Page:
Even knowing that most callbacks turn out to be false alarms, it can be very stressful to think that you may have breast cancer, and to wait for more tests to determine whether you do or don’t. There is a new technology, It used to be that planning for retirement required little more than Social Security and a company pension. Today, Social 3-D mammography, Security beneﬁts are insigniﬁcant for most, and savings among Americans is at an all-time low. which can help take While retirement may require more planning these days, I can help. Together, we’ll create a plan focused on your goals. some of the anxiety Please contact me today. Paul Gottshall out of mammography Securities offered through Branch Manager/Financial Advisor by giving radiologists Gottshall Capital Partners, LLC An Independent ﬁrm a more detailed look at 3007 Calumet Avenue complex breast tissues, Manitowoc, WI 54220 FINANCIAL SERVICES, INC helping them to make Member FINRA / Sipc 920-682-4100 855-218-5811 more accurate diagnoses Investment advisory services offered through Raymond James. email@example.com Individual solutions from independent advisors. www.raymondjames.com/PaulGottshall and reduce the need for
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If you learn that you do have breast cancer, remember that when detected early, the chance for successful treatment of breast cancer is nearly 100 percent. A variety of resources and support groups are available locally and nationally. A few good places to find additional information and support are the American Cancer Society at www.cancer.org, CancerCare at www.cancercare.org and Breastcancer.org at www. breastcancer.org.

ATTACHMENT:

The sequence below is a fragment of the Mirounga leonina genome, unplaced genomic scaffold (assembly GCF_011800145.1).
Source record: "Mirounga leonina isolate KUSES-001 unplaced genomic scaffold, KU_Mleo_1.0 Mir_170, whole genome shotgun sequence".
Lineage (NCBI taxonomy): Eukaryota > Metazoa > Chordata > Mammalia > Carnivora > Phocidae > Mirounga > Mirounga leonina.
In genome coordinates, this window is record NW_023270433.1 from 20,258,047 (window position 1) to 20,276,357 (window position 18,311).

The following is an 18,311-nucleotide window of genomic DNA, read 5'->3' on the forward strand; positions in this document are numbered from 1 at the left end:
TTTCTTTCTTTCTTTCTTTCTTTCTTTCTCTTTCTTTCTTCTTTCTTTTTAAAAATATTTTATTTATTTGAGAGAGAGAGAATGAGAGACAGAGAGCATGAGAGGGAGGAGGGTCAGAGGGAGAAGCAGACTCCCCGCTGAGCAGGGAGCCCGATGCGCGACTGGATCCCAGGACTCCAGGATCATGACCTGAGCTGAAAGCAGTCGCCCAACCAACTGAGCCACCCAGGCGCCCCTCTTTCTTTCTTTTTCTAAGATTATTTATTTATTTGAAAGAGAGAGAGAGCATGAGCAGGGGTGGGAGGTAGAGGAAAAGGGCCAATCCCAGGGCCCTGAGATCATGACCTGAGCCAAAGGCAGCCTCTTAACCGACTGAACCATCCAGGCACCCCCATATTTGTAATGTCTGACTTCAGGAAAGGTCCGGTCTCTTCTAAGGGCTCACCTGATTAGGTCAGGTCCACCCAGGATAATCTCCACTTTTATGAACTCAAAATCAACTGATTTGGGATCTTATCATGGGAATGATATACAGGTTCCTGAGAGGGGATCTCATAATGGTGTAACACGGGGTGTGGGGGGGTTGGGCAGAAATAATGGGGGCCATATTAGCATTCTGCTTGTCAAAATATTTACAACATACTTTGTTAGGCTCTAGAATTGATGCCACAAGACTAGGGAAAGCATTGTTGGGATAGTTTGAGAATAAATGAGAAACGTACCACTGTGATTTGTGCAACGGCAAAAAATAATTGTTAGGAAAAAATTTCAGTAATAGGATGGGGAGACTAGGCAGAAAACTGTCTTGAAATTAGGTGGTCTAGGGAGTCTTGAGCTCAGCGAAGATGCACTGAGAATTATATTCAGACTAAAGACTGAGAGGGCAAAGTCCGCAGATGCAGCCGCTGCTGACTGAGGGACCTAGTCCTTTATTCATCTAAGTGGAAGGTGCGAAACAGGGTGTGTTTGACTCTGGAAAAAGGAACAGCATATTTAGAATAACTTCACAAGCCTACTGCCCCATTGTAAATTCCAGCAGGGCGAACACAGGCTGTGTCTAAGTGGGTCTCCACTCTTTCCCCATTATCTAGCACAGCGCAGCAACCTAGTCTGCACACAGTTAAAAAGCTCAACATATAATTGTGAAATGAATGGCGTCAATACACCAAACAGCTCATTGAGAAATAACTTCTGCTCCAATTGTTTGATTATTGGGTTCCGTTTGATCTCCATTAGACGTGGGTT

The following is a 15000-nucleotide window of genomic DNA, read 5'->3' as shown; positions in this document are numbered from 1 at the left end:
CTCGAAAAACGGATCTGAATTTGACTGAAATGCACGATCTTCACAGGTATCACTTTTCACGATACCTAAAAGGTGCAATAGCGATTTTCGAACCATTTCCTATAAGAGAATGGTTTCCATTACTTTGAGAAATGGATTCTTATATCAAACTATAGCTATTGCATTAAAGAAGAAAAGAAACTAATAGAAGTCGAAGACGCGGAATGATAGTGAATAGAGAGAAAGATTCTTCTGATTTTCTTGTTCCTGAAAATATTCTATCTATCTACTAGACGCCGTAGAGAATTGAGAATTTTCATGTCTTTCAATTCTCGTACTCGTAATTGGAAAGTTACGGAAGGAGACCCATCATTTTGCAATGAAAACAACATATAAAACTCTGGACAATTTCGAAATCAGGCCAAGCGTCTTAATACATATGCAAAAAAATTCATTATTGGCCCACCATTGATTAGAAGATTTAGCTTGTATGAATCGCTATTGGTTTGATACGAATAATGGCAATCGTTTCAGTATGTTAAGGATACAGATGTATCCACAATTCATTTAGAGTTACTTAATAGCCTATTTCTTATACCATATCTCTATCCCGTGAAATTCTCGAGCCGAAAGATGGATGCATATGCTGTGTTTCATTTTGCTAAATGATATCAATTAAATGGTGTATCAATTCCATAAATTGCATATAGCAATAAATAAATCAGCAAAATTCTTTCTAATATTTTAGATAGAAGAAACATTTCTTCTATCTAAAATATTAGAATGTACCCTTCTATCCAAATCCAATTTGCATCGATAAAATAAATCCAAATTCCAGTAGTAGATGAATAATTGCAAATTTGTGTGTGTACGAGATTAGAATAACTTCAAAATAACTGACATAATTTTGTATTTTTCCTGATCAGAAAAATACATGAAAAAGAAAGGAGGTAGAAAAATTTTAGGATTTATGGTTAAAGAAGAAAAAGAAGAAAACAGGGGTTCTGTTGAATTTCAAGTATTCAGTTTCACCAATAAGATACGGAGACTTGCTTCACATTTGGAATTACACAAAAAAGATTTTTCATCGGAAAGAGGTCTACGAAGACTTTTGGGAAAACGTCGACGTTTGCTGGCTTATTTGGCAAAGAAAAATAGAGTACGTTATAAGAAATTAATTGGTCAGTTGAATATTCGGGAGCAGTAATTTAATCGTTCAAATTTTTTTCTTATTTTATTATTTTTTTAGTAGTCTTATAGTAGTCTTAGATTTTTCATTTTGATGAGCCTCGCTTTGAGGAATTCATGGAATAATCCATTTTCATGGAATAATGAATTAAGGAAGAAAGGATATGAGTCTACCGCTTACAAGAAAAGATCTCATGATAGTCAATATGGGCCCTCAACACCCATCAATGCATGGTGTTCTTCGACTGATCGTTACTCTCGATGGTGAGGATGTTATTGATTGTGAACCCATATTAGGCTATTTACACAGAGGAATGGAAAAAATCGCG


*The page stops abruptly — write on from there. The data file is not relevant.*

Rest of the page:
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Many of the callbacks that turn out to be false alarms are the result of overlapping tissues in the breast. That happens because the breast is a 3-dimensional object composed of different structures located at different heights within the breast. When viewed as a 2-dimensional image these structures can overlap and cause confusion. With 3-D mammography, doctors get a 3-dimensional view of the breast, allowing them to see breast tissue more clearly, without the confusion of overlapping tissue. Hologic, Inc., in Bedford, Mass., is currently the only manufacturer with a commercially available 3-D mammography system.
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callbacks. In fact, a recent study from Yale-New Haven Hospital showed that 3-D mammography can reduce callbacks by as much as 40 percent.
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ADRC continued from page 4 of county. A good driving record is necessary. The ADRC is also looking for volunteers to become trained to co-facilitate some of its prevention programs. All of the prevention programs are scripted curriculum, making them easy to facilitate after training. The “Stepping On” program is a seven-week class for individuals who are at risk of falling or have fallen recently. This training will be held on Jan 30, 31, and Feb 1 in Green Bay. There is still time to register for this training and there is no cost to take the training. The ADRC also has a program called “Living Well” that is also a co-facilitate class for people with a chronic condition. It appears local training will not be available until later spring or early fall. The most recent program looking for volunteers is called “LEEPS.” Volunteers in this program will work with someone who has early stage Alzheimer’s or other dementia diagnosis, one-on-one, doing exercise and mental programming with the person. To volunteer for any of these programs, please call the ADRC at 1-877-416-7083.
Social Security When Social Security was created in 1935, the life expectancy was 62 years of age. Now life expectancy is 15 years beyond retirement age. Statistics reveal that if individuals reach age 65, they have an 80 percent chance of living until age 85. We are growing up, living, and aging